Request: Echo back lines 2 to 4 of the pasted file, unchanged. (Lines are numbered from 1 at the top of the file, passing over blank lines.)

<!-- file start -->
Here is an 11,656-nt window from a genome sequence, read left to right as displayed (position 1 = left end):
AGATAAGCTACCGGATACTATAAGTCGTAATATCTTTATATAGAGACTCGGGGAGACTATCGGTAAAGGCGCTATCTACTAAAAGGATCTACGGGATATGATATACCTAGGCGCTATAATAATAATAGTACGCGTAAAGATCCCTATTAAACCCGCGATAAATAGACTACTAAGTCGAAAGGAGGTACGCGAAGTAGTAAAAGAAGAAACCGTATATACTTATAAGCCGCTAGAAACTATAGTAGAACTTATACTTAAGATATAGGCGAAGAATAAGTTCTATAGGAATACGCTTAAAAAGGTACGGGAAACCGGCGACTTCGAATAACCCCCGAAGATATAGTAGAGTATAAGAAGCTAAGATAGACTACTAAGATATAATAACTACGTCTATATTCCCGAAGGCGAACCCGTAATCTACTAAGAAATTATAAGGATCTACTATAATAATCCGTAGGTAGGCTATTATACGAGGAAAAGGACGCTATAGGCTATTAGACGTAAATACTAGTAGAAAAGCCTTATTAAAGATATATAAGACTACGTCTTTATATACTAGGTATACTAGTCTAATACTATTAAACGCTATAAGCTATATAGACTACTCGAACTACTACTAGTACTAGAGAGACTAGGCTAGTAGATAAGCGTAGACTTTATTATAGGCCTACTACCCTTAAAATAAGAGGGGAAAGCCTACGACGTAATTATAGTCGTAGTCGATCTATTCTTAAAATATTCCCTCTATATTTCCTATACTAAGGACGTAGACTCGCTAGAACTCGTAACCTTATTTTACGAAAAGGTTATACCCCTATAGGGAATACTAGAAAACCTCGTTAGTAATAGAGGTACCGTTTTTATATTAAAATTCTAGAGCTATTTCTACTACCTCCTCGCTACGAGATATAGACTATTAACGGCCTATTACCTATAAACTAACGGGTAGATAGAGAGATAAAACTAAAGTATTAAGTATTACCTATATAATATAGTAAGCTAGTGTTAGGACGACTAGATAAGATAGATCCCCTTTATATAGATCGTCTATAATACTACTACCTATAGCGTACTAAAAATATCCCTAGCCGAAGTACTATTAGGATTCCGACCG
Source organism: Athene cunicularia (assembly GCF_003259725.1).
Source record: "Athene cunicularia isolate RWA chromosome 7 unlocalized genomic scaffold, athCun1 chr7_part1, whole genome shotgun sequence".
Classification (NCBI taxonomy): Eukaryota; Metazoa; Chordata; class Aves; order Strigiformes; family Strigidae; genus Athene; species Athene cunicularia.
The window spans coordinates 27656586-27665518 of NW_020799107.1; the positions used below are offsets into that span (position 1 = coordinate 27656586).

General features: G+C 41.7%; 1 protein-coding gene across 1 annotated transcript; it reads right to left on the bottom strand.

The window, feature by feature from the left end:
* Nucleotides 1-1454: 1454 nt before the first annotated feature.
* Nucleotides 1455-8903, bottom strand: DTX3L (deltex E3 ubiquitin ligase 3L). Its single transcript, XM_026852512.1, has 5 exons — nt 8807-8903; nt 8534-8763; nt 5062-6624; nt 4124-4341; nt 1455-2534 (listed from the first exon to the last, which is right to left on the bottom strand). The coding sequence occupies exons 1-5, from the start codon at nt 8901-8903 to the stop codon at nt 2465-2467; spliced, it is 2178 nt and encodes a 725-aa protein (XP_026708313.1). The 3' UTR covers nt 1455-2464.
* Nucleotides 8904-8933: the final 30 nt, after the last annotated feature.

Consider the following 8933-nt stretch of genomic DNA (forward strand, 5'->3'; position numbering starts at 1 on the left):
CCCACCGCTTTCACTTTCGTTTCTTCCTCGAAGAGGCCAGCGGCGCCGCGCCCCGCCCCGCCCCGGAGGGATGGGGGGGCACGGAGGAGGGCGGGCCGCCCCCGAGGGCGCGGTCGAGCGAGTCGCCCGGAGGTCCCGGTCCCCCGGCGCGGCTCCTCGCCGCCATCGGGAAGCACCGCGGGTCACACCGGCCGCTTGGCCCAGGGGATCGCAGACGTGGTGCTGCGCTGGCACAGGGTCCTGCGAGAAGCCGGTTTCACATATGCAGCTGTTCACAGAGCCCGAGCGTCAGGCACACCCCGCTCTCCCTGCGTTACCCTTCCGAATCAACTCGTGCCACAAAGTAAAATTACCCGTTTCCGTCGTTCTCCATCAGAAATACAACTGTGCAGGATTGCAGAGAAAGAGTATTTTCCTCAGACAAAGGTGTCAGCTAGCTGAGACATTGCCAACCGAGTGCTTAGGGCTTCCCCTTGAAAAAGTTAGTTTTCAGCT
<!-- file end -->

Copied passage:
AGATAAGCTACCGGATACTATAAGTCGTAATATCTTTATATAGAGACTCGGGGAGACTATCGGTAAAGGCGCTATCTACTAAAAGGATCTACGGGATATGATATACCTAGGCGCTATAATAATAATAGTACGCGTAAAGATCCCTATTAAACCCGCGATAAATAGACTACTAAGTCGAAAGGAGGTACGCGAAGTAGTAAAAGAAGAAACCGTATATACTTATAAGCCGCTAGAAACTATAGTAGAACTTATACTTAAGATATAGGCGAAGAATAAGTTCTATAGGAATACGCTTAAAAAGGTACGGGAAACCGGCGACTTCGAATAACCCCCGAAGATATAGTAGAGTATAAGAAGCTAAGATAGACTACTAAGATATAATAACTACGTCTATATTCCCGAAGGCGAACCCGTAATCTACTAAGAAATTATAAGGATCTACTATAATAATCCGTAGGTAGGCTATTATACGAGGAAAAGGACGCTATAGGCTATTAGACGTAAATACTAGTAGAAAAGCCTTATTAAAGATATATAAGACTACGTCTTTATATACTAGGTATACTAGTCTAATACTATTAAACGCTATAAGCTATATAGACTACTCGAACTACTACTAGTACTAGAGAGACTAGGCTAGTAGATAAGCGTAGACTTTATTATAGGCCTACTACCCTTAAAATAAGAGGGGAAAGCCTACGACGTAATTATAGTCGTAGTCGATCTATTCTTAAAATATTCCCTCTATATTTCCTATACTAAGGACGTAGACTCGCTAGAACTCGTAACCTTATTTTACGAAAAGGTTATACCCCTATAGGGAATACTAGAAAACCTCGTTAGTAATAGAGGTACCGTTTTTATATTAAAATTCTAGAGCTATTTCTACTACCTCCTCGCTACGAGATATAGACTATTAACGGCCTATTACCTATAAACTAACGGGTAGATAGAGAGATAAAACTAAAGTATTAAGTATTACCTATATAATATAGTAAGCTAGTGTTAGGACGACTAGATAAGATAGATCCCCTTTATATAGATCGTCTATAATACTACTACCTATAGCGTACTAAAAATATCCCTAGCCGAAGTACTATTAGGATTCCGACCG
Source organism: Athene cunicularia (assembly GCF_003259725.1).
Source record: "Athene cunicularia isolate RWA chromosome 7 unlocalized genomic scaffold, athCun1 chr7_part1, whole genome shotgun sequence".